Last week I changed a main panel in a nearby house. The existing panel was an old wooden box type with porcelain rewireable fuses, and a separate voltage ELCB. The whole lot came out to be replaced with a modern C/B panel and main GFCI. The chap was most happy that I could do the whole changeover live and avoid a call-out charge from the utility.
Talk about being careless though. A couple of days ago he called me back, as during his on-going renovation work he managed to put a plasterboard screw straight into the main service cable.
He couldn't have gotten it closer to dead center of the cable if he'd been aiming for it! Said there was "One h*** of a bang!" I told him I wasn't surprised and to be grateful that he's still around to pay the PoCo call-out charge PLUS their labor & material for a new feeder.
A student of mine was called to a house to perform some work. He was working near the meter, and being somewhat cautious, but not overly concerned, he noticed that the cable entered the wall at a 90 deg. angle below the meter, went into the basement, and noticed it exited at a 90 deg. angle from the wall, all normal. What he could not see was they had taken a turn once in the wall. The NEC says you must terminate SEC as soon a practical, but as everyone knows, does not give footage, most jurisdictions in VA establish their own. These guys were just trying to hide their routing. He begins drilling with a 1/2" drill and Ship Augur bit. There are a few sparks and the drill is hung tight. He notices the bit begin to turn cherry red, then move up to the drill. The only thing he could think to do is to cut the seal and pull the meter, good choice. Gives new meaning to the term "infinite buss". I did get to see the drill (fried) and the bit that night, the bit had "drooped" under the weight of the drill. The PoCo did not even get mad at him.
Re: How not to DIY#5708 12/04/0108:01 AM12/04/0108:01 AM
George, Pulling the meter in a case like that is very dangerous. The meter socket is not designed to be a load break device. I see few choices in this case, but I sure hope the guy pulling the meter had full PPE on. Fire resistant clothing, full electrical rated face shield and hood and heavy gloves would be required for this type of work. Don(resqcapt19)
Re: How not to DIY#5709 12/04/0109:52 AM12/04/0109:52 AM
While I understand the underlying message from you, and totally agree that removing a meter under load can be dangerous, you really expect a fairly young guy to run to the truck, pull on full PPE gear, (as the wall begins to smolder, the redness brightens in the augur bit as it moves closer to the drill motor), THEN cut the seal and pull the meter?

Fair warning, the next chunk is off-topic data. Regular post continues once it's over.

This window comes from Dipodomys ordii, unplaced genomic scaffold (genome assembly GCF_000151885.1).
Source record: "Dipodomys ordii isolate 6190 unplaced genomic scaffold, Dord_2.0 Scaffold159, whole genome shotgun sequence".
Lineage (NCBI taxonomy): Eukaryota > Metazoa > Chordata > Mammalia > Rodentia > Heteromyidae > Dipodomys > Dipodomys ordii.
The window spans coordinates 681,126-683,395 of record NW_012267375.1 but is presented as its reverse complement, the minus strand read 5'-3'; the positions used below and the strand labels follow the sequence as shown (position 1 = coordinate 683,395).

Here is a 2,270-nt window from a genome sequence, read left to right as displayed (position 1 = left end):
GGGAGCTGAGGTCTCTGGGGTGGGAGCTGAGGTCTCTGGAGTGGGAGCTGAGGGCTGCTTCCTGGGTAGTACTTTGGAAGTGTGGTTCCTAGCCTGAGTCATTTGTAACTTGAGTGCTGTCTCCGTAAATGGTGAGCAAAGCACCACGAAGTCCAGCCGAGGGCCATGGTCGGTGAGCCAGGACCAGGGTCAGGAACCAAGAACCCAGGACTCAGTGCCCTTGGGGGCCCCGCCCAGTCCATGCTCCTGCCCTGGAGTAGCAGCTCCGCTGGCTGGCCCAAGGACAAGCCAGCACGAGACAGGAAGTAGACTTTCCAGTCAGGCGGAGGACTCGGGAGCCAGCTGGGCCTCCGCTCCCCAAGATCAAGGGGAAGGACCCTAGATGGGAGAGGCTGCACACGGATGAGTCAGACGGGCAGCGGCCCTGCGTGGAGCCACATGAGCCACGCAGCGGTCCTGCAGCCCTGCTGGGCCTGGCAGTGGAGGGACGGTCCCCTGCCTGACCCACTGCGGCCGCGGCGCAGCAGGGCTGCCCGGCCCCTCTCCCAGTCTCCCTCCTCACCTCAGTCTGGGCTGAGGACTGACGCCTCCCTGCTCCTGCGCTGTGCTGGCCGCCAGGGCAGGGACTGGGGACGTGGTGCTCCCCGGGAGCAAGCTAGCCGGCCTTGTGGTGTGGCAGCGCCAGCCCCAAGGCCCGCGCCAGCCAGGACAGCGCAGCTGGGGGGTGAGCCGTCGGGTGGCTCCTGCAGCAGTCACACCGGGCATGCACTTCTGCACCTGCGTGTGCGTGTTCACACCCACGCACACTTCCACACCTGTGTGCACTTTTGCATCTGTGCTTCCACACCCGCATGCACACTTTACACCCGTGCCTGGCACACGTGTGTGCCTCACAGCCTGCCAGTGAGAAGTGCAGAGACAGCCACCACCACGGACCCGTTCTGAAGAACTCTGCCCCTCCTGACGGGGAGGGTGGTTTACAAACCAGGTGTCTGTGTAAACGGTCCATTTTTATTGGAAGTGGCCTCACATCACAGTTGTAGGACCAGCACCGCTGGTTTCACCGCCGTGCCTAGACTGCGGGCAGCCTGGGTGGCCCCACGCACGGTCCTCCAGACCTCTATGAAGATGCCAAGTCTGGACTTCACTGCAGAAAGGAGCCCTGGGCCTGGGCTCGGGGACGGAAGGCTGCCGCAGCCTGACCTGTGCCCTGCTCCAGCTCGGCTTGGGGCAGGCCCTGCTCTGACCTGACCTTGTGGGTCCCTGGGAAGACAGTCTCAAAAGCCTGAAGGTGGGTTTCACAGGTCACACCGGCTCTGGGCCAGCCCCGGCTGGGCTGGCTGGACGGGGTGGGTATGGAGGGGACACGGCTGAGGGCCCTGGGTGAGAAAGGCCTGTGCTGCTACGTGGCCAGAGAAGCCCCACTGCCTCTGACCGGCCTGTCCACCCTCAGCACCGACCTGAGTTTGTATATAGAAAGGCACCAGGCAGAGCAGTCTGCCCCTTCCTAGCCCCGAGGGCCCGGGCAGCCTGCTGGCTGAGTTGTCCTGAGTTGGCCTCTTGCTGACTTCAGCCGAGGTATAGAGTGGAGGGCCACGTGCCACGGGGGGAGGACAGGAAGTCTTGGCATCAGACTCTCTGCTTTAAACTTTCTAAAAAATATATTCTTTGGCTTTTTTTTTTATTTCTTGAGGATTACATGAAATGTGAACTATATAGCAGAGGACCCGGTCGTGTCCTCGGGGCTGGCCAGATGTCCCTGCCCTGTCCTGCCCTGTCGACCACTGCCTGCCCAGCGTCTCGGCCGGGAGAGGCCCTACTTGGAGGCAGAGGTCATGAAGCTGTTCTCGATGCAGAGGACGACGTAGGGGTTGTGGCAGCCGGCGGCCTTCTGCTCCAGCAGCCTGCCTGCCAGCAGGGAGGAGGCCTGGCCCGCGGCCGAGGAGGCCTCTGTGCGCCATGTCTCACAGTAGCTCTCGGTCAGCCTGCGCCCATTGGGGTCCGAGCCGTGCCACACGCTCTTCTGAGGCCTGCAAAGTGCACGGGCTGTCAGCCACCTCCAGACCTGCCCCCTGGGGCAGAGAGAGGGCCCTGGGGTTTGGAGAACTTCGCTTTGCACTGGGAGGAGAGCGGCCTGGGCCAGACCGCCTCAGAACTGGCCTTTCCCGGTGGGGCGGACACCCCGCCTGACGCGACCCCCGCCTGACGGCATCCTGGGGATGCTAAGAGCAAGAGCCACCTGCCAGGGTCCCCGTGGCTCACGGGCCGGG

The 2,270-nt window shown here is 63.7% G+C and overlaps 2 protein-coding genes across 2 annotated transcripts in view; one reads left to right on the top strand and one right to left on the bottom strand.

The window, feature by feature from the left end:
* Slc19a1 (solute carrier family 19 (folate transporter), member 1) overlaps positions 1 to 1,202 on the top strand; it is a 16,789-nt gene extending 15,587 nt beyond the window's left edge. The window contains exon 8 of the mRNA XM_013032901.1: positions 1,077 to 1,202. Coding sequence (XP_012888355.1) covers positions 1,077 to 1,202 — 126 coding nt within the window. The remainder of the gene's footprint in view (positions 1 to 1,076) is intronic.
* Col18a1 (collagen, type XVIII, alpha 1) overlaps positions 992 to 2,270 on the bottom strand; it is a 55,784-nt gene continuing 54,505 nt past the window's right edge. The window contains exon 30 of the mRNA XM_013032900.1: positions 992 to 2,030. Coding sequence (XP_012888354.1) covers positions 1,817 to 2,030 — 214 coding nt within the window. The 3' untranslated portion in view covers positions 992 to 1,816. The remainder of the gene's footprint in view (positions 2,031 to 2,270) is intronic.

I'd be tickled if he was wearing the protective eyewear and standard leather gloves I constantly remind my guys to wear while using power tools.
Re: How not to DIY#5710 12/04/0110:05 AM12/04/0110:05 AM
There wouldn't have been any chance to pull the main service fuse here, as this was on the feeder ahead of the meter panel. (In this case, there was an unusually long length of service cable inside the house structure.)
He'd built a new roof by laying rafters over the old ceilings, then realized all the cables (including the service feeder) were now trapped underneath the new timber. So he just notched the lower edge of each one for the cables before fixing the plasterboard over them.
The cable was the concentric type with neutral on the wire armor, so at least the screw he was touching made secure contact with the neutral before the point hit the live center conductor. It didn't take out any distribution fuses on the network - The feed was still live. It just vaporized the finely tapered end of the plasterboard screw.
[This message has been edited by pauluk (edited 12-04-2001).]
Re: How not to DIY#5712 12/05/0110:26 AM12/05/0110:26 AM
Hi, Don. I have to second what you said about requiring protective equipment for doing this kind of work. A few years ago, we had a late night fire at a house where there was no outside service disconnect. It is not accepted procedure for our Fire Department to attempt to remove a meter (especially one such as this which was passing tremendous fault currents through it from the burned-out wiring inside the house) for the reasons you mentioned. Before anyone could stop him, A young firefighter decided to "free-lance it" and remove the meter, while wearing only normal firefighting gear (hardly suitable for electric work). At the moment the meter jaw contact was broken, there was a spectacular flash that scared &*&*$*$% out of other firefighters nearby. I still to this day don't know what saved the firefighter from quite literally having his face burned off. Our PoCo has extremely slow response times when called to emergency service disconnects such as this. But your priorities are absolutely correct; I'd much rather lose a house than to lose a brother firefighter.
Re: How not to DIY#5713 12/05/0110:42 PM12/05/0110:42 PM
A friend and Electrical Contractor who shall remain nameless was drilling through the top of a can to tie in a new genny transfer switch for a turkey barn. No power-off was allowed and Y2K was looming, so he chose to do the work hot. When the hole saw broke through, it went straight into a 120V leg of a 120/240V 400Amp service and burst into flaming arcs of molten saw teeth. He was miraculously uninjured, but was shaken up for days. He did the rest of the barns with the services open.
-Virgil Residential/Commercial Inspector 5 Star Inspections Member IAEI